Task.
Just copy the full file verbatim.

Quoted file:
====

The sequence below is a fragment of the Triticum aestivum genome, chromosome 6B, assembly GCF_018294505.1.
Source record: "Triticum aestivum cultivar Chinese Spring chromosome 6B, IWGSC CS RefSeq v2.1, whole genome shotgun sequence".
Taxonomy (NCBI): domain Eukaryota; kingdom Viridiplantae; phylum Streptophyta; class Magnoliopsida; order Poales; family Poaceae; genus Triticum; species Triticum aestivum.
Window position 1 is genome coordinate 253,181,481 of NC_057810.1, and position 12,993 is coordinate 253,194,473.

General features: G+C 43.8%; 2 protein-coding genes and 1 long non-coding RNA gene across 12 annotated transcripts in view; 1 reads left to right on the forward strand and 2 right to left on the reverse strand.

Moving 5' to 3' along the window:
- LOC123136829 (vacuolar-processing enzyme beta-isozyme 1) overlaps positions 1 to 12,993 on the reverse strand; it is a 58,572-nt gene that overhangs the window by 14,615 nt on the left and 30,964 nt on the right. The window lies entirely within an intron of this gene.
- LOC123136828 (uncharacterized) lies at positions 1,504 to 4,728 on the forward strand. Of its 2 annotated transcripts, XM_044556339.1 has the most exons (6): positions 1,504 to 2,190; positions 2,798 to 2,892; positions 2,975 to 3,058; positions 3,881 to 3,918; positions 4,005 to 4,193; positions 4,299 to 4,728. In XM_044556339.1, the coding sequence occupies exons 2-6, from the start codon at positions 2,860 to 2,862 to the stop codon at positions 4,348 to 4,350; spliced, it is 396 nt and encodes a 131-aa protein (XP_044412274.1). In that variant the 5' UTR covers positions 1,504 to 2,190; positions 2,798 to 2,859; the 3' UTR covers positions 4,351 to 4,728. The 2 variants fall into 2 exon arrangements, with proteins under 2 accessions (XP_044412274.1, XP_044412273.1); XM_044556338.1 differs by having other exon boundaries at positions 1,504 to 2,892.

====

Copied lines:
The sequence below is a fragment of the Triticum aestivum genome, chromosome 6B, assembly GCF_018294505.1.
Source record: "Triticum aestivum cultivar Chinese Spring chromosome 6B, IWGSC CS RefSeq v2.1, whole genome shotgun sequence".
Taxonomy (NCBI): domain Eukaryota; kingdom Viridiplantae; phylum Streptophyta; class Magnoliopsida; order Poales; family Poaceae; genus Triticum; species Triticum aestivum.
Window position 1 is genome coordinate 253,181,481 of NC_057810.1, and position 12,993 is coordinate 253,194,473.

General features: G+C 43.8%; 2 protein-coding genes and 1 long non-coding RNA gene across 12 annotated transcripts in view; 1 reads left to right on the forward strand and 2 right to left on the reverse strand.

Moving 5' to 3' along the window:
- LOC123136829 (vacuolar-processing enzyme beta-isozyme 1) overlaps positions 1 to 12,993 on the reverse strand; it is a 58,572-nt gene that overhangs the window by 14,615 nt on the left and 30,964 nt on the right. The window lies entirely within an intron of this gene.
- LOC123136828 (uncharacterized) lies at positions 1,504 to 4,728 on the forward strand. Of its 2 annotated transcripts, XM_044556339.1 has the most exons (6): positions 1,504 to 2,190; positions 2,798 to 2,892; positions 2,975 to 3,058; positions 3,881 to 3,918; positions 4,005 to 4,193; positions 4,299 to 4,728. In XM_044556339.1, the coding sequence occupies exons 2-6, from the start codon at positions 2,860 to 2,862 to the stop codon at positions 4,348 to 4,350; spliced, it is 396 nt and encodes a 131-aa protein (XP_044412274.1). In that variant the 5' UTR covers positions 1,504 to 2,190; positions 2,798 to 2,859; the 3' UTR covers positions 4,351 to 4,728. The 2 variants fall into 2 exon arrangements, with proteins under 2 accessions (XP_044412274.1, XP_044412273.1); XM_044556338.1 differs by having other exon boundaries at positions 1,504 to 2,892.